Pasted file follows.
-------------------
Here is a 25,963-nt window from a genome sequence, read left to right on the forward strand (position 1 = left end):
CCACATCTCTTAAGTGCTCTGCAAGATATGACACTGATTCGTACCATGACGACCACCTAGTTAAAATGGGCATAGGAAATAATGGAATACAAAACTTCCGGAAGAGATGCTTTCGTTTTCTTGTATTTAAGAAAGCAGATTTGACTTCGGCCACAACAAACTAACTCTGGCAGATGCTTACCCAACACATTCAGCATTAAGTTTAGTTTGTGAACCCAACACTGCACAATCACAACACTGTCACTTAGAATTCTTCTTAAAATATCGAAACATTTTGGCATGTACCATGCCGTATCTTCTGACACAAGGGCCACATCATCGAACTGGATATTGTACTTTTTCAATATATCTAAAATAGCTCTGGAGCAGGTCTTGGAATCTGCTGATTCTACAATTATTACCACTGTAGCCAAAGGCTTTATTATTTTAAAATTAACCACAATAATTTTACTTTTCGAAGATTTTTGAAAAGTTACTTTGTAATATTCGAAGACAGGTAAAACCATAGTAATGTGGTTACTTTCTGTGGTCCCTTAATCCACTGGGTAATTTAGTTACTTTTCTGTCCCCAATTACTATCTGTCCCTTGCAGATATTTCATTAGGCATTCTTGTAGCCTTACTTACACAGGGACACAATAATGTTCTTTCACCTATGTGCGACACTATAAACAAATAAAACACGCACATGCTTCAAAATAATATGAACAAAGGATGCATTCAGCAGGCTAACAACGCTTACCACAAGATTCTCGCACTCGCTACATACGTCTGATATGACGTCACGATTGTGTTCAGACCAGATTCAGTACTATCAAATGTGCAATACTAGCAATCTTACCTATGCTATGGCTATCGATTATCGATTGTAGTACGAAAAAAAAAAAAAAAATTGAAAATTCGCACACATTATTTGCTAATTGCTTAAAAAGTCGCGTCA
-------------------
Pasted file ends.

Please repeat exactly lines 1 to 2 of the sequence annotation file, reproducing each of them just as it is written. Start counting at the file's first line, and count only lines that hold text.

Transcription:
Here is a 25,963-nt window from a genome sequence, read left to right on the forward strand (position 1 = left end):
CCACATCTCTTAAGTGCTCTGCAAGATATGACACTGATTCGTACCATGACGACCACCTAGTTAAAATGGGCATAGGAAATAATGGAATACAAAACTTCCGGAAGAGATGCTTTCGTTTTCTTGTATTTAAGAAAGCAGATTTGACTTCGGCCACAACAAACTAACTCTGGCAGATGCTTACCCAACACATTCAGCATTAAGTTTAGTTTGTGAACCCAACACTGCACAATCACAACACTGTCACTTAGAATTCTTCTTAAAATATCGAAACATTTTGGCATGTACCATGCCGTATCTTCTGACACAAGGGCCACATCATCGAACTGGATATTGTACTTTTTCAATATATCTAAAATAGCTCTGGAGCAGGTCTTGGAATCTGCTGATTCTACAATTATTACCACTGTAGCCAAAGGCTTTATTATTTTAAAATTAACCACAATAATTTTACTTTTCGAAGATTTTTGAAAAGTTACTTTGTAATATTCGAAGACAGGTAAAACCATAGTAATGTGGTTACTTTCTGTGGTCCCTTAATCCACTGGGTAATTTAGTTACTTTTCTGTCCCCAATTACTATCTGTCCCTTGCAGATATTTCATTAGGCATTCTTGTAGCCTTACTTACACAGGGACACAATAATGTTCTTTCACCTATGTGCGACACTATAAACAAATAAAACACGCACATGCTTCAAAATAATATGAACAAAGGATGCATTCAGCAGGCTAACAACGCTTACCACAAGATTCTCGCACTCGCTACATACGTCTGATATGACGTCACGATTGTGTTCAGACCAGATTCAGTACTATCAAATGTGCAATACTAGCAATCTTACCTATGCTATGGCTATCGATTATCGATTGTAGTACGAAAAAAAAAAAAAAAATTGAAAATTCGCACACATTATTTGCTAATTGCTTAAAAAGTCGCGTCA